As obvious as this might seem, I have been a part of D&D groups that take thing way too seriously and act like the PHB (Player’s Hand Book) is the holy scripture (All Hail the Holy Gygax). I believe it to be quite the contrary, It is a tool that opens up a world to the player’s and the DM (Dungeon Master).
These tool that are granted by us by our masters at Wizards of the Coast should be used as guidelines to a good time. I almost always bend the rules, and sometimes break them, for a good narrative or an awesome character moment.
One of the first’s group I was a part of was very by the book and strict group. I always felt like the DM was always testing our patience and out to get us. I have this one clear memory of fighting a human beserker. I was a ranger and I was using distance to my advantage, keeping out of his range. The DM thought it would be a good idea for the berserker to pick up and throw a boulder at me. I thought, “Cool, if he hits it shouldn’t be too bad.” The DM thought that 2d20 (Equivalent to a Stone Giant’s Boulder which is 4d10) damage would suffice. He knocked me out in one hit, all because I figured how to fight smart against an enemy he threw at me. I was punished for playing smart.
On the contrary, my player’s decided they wanted chicken wings in the tavern they were staying at. Being that in those times wings were usually used only to make broth and stock (I legit researched that) it was unheard of. So hearing my player tell the barkeep how to make wings is a great moment for me. Now wherever they go they order wings and tell the bars to call the The Broken Order Wings. I love it.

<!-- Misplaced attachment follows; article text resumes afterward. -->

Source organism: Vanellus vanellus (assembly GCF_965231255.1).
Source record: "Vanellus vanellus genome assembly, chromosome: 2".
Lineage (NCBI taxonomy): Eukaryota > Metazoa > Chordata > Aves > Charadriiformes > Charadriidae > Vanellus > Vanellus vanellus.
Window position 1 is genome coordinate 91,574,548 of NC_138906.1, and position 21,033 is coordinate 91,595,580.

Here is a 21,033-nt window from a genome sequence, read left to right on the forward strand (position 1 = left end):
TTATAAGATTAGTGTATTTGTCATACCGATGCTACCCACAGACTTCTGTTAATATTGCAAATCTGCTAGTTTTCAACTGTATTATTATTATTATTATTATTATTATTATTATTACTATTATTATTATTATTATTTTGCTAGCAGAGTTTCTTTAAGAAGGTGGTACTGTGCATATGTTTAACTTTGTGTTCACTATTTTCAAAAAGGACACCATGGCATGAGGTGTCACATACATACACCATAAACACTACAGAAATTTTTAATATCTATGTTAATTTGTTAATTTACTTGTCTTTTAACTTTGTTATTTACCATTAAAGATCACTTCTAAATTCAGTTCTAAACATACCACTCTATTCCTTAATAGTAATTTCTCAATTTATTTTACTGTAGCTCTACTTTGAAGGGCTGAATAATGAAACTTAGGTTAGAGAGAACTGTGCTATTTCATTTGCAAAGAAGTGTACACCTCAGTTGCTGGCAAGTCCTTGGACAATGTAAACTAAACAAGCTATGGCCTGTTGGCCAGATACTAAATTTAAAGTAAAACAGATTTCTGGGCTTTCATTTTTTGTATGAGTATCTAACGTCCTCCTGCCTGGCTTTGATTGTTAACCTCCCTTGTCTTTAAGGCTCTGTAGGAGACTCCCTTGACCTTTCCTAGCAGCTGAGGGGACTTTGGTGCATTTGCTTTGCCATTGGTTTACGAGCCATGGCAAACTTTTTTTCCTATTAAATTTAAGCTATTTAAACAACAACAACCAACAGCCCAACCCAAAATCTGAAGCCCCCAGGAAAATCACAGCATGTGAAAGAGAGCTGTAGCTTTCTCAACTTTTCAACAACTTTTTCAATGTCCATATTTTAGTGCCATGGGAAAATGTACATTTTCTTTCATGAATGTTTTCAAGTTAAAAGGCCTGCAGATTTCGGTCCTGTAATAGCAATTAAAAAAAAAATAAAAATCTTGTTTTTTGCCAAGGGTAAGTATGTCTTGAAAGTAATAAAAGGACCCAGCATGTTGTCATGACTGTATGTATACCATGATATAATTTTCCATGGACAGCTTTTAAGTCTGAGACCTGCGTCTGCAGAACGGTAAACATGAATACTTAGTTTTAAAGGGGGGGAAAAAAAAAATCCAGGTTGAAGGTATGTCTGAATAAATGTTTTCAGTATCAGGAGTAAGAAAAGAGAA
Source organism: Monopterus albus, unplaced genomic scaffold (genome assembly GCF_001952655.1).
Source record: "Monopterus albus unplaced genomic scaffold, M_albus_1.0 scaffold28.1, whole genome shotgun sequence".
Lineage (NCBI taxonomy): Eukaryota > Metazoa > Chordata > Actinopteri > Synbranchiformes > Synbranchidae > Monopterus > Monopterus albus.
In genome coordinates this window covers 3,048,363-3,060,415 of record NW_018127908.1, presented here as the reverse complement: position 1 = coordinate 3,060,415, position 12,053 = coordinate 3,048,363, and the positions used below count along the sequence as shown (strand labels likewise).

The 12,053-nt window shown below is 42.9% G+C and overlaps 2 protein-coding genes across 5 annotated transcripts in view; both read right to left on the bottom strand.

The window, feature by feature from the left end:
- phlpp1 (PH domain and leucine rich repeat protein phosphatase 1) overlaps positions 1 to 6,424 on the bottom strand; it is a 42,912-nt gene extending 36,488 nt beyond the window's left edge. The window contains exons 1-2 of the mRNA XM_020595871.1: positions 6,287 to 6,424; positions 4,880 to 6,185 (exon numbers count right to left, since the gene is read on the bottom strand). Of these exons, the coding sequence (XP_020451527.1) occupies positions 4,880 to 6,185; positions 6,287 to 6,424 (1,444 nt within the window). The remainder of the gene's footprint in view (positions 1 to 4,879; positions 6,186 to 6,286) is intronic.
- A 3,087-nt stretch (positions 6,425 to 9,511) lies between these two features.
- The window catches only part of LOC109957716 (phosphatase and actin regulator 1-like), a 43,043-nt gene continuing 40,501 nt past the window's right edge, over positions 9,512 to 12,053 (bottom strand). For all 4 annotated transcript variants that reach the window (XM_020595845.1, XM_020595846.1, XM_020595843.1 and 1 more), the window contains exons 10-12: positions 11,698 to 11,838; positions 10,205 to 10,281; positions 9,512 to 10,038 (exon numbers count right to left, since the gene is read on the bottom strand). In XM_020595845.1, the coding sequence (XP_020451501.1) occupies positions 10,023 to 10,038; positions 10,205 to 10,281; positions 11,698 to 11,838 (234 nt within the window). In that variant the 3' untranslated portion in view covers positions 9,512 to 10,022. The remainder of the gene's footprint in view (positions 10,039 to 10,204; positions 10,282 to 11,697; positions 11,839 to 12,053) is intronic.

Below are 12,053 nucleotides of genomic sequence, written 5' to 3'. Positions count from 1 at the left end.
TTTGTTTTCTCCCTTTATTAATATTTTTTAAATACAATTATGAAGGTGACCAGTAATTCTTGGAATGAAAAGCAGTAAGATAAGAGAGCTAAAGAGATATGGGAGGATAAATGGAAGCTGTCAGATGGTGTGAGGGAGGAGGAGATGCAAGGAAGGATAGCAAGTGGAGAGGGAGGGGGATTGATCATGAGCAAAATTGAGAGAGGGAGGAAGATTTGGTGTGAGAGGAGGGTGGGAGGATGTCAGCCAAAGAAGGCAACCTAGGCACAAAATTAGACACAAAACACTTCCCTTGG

The point I am trying to get across is that we are all sitting at the table to have fun. In my last session the party was coming back from having lost a party member and one of their NPC friends running away, so the party decided to hit a bar and they role played in the bar for a good hour and a half. They drank up, seduced some men, robbed some of them(that was the rouge Krisage), got into bar fights, and found their lost NPC. Sure there are battles to be fought and evils to be demolished, but heroes are people too and my players were going through that. Some DMs might have rushed the bar but not me, I feel like there was character growth and even some potential future plot lines in the simple things in life.
Make sure you’re having fun in whatever table top game you’re playing. Even if your game is serious and by the books, don’t let it stop you from stopping and smelling the Fading Lilies in game. Who knows, you might find some long forgotten treasure on the side of the road.
Roll a perception check.